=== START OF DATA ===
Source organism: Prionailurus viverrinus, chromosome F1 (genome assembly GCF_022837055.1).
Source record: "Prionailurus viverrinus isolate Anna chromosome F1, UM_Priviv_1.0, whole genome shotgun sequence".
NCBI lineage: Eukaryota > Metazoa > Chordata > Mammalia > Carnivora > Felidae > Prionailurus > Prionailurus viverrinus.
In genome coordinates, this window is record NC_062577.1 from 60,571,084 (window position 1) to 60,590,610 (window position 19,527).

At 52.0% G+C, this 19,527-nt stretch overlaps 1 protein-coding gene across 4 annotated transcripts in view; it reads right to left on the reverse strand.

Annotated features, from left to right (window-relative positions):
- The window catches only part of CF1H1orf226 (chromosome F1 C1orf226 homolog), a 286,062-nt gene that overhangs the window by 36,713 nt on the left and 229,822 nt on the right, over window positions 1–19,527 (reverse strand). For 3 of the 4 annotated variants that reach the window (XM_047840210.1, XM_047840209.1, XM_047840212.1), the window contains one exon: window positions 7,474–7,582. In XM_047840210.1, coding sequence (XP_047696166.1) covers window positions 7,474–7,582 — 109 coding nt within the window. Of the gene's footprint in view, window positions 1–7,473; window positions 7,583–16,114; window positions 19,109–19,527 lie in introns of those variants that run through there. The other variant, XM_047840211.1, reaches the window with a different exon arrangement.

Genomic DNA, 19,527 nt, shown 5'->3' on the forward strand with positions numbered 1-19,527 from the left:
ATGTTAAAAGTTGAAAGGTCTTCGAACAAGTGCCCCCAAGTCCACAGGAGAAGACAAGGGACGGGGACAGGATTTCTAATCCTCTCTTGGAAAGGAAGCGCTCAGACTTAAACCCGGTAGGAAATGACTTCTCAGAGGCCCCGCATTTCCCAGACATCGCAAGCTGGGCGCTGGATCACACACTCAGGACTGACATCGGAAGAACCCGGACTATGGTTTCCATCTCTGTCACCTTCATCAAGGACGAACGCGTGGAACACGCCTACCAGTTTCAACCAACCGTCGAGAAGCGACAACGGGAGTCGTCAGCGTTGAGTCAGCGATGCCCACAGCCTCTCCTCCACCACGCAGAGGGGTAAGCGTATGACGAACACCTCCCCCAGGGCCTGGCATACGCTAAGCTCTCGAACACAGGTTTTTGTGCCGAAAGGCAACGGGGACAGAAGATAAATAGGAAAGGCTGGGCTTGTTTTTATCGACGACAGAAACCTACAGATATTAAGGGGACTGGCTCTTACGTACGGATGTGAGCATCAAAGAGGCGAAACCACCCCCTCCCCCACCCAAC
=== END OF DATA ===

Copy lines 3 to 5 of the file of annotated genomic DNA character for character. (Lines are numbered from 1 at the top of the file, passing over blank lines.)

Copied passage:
NCBI lineage: Eukaryota > Metazoa > Chordata > Mammalia > Carnivora > Felidae > Prionailurus > Prionailurus viverrinus.
In genome coordinates, this window is record NC_062577.1 from 60,571,084 (window position 1) to 60,590,610 (window position 19,527).

At 52.0% G+C, this 19,527-nt stretch overlaps 1 protein-coding gene across 4 annotated transcripts in view; it reads right to left on the reverse strand.